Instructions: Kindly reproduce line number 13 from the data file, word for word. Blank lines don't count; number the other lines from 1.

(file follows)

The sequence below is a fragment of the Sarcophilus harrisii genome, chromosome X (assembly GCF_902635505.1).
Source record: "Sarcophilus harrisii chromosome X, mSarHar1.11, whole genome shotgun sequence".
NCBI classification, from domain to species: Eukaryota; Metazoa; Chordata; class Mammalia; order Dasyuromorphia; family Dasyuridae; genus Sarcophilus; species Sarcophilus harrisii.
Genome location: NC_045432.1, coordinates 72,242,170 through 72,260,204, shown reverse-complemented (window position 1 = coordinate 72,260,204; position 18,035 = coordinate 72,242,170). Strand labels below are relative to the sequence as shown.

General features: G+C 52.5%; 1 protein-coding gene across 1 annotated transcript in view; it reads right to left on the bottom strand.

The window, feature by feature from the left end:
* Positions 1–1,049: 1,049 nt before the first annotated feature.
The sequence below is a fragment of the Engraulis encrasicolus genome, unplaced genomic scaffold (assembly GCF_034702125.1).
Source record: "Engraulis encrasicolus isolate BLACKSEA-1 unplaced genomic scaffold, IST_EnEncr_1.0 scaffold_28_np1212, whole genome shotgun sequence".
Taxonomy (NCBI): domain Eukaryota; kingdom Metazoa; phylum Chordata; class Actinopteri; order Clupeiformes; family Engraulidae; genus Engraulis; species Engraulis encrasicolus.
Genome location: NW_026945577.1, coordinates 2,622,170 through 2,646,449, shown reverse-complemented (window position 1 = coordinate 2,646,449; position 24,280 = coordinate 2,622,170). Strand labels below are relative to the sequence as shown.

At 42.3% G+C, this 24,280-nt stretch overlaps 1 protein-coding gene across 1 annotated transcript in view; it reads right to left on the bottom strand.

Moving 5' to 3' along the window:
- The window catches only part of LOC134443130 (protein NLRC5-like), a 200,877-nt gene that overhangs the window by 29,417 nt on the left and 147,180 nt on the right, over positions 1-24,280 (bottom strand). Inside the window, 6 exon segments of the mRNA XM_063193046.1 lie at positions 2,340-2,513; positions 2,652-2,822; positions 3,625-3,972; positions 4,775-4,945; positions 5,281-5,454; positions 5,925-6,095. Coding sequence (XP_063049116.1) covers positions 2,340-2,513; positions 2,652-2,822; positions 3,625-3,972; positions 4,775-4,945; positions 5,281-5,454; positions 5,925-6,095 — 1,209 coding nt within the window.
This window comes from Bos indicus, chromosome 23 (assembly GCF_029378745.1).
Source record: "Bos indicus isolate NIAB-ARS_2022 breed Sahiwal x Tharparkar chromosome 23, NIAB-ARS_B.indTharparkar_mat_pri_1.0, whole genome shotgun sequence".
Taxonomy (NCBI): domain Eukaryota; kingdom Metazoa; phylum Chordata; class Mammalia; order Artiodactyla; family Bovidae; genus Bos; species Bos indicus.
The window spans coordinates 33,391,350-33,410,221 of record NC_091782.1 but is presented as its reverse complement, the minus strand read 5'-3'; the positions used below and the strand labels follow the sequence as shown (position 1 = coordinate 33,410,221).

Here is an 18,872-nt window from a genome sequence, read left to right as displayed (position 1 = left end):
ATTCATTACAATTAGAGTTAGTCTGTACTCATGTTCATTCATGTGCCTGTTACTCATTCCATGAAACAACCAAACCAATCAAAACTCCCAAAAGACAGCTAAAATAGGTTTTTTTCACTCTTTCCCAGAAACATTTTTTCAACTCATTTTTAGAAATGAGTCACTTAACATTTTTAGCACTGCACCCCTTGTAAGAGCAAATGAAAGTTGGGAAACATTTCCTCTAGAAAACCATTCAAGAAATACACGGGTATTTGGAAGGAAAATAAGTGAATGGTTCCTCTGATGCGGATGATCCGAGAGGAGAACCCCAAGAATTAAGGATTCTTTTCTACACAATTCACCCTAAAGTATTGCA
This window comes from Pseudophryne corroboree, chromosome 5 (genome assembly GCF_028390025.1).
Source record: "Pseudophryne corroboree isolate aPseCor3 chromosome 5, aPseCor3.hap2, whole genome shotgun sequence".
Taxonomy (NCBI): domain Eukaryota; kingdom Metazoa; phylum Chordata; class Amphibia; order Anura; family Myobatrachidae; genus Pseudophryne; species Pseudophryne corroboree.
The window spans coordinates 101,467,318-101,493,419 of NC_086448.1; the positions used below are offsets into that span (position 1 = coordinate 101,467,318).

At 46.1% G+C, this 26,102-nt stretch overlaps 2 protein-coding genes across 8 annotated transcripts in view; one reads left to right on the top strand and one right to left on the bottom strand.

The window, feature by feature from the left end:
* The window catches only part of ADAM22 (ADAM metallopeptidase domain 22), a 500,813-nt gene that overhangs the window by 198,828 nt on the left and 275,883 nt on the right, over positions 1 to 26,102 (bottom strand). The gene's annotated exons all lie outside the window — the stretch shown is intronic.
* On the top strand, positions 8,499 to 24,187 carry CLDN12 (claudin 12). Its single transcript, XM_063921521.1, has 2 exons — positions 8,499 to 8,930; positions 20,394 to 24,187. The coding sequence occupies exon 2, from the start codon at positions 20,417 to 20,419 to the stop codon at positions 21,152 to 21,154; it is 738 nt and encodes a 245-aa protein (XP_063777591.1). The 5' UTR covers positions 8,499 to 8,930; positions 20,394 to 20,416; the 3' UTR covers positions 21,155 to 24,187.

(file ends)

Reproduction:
Moving 5' to 3' along the window: